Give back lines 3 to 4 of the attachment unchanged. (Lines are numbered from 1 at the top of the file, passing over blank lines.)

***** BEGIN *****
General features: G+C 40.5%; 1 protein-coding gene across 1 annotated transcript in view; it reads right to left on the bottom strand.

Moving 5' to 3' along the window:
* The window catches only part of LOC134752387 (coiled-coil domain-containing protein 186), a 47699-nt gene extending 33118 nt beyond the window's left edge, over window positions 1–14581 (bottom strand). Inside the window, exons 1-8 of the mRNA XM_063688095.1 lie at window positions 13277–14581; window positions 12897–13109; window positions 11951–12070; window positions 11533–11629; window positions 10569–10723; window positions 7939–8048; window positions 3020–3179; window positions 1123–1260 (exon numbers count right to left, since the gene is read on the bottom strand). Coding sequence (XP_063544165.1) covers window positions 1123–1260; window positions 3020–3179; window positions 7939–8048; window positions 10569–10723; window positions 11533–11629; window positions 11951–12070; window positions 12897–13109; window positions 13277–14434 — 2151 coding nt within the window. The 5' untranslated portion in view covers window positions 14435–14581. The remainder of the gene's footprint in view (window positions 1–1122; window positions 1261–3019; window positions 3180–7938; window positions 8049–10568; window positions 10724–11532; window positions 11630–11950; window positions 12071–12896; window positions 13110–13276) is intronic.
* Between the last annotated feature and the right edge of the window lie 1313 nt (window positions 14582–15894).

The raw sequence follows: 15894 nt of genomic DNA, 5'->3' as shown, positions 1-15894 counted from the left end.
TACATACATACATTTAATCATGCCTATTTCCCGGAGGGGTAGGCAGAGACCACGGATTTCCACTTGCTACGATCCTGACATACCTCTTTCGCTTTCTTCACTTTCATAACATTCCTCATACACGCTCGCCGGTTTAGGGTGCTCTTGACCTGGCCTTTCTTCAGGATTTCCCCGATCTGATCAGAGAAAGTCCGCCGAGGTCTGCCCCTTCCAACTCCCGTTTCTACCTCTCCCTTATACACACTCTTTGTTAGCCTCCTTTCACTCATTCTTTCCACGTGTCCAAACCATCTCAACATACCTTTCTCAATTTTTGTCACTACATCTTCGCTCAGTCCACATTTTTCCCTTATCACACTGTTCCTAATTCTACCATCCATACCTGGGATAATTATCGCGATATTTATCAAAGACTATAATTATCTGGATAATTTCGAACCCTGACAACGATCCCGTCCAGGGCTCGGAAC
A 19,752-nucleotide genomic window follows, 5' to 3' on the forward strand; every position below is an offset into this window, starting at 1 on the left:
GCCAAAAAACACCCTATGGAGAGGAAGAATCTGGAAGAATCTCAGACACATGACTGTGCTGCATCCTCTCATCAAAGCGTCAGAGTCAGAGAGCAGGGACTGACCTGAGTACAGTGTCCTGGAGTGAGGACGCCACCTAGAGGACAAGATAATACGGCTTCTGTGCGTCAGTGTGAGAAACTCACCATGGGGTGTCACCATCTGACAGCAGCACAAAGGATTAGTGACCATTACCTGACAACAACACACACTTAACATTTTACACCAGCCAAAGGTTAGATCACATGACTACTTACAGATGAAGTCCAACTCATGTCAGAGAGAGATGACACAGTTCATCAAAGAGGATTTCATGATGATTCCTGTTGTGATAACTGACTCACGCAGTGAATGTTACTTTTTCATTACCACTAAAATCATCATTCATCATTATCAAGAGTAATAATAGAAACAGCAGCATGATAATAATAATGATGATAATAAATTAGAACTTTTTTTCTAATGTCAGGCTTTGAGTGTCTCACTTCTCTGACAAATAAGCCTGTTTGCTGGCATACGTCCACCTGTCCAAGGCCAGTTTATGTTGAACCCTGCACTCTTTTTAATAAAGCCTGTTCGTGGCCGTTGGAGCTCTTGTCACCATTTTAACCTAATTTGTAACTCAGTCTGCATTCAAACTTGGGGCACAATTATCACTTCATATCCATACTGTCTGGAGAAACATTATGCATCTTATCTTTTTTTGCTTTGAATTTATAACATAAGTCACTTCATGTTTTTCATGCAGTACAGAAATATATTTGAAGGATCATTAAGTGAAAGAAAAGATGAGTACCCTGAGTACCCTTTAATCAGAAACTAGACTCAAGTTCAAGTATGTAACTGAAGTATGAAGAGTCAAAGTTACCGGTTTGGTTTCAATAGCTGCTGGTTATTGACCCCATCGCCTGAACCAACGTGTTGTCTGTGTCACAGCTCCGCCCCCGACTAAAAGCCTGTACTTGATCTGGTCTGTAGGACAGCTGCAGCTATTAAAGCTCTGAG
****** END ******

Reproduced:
* The window catches only part of LOC134752387 (coiled-coil domain-containing protein 186), a 47699-nt gene extending 33118 nt beyond the window's left edge, over window positions 1–14581 (bottom strand). Inside the window, exons 1-8 of the mRNA XM_063688095.1 lie at window positions 13277–14581; window positions 12897–13109; window positions 11951–12070; window positions 11533–11629; window positions 10569–10723; window positions 7939–8048; window positions 3020–3179; window positions 1123–1260 (exon numbers count right to left, since the gene is read on the bottom strand). Coding sequence (XP_063544165.1) covers window positions 1123–1260; window positions 3020–3179; window positions 7939–8048; window positions 10569–10723; window positions 11533–11629; window positions 11951–12070; window positions 12897–13109; window positions 13277–14434 — 2151 coding nt within the window. The 5' untranslated portion in view covers window positions 14435–14581. The remainder of the gene's footprint in view (window positions 1–1122; window positions 1261–3019; window positions 3180–7938; window positions 8049–10568; window positions 10724–11532; window positions 11630–11950; window positions 12071–12896; window positions 13110–13276) is intronic.
* Between the last annotated feature and the right edge of the window lie 1313 nt (window positions 14582–15894).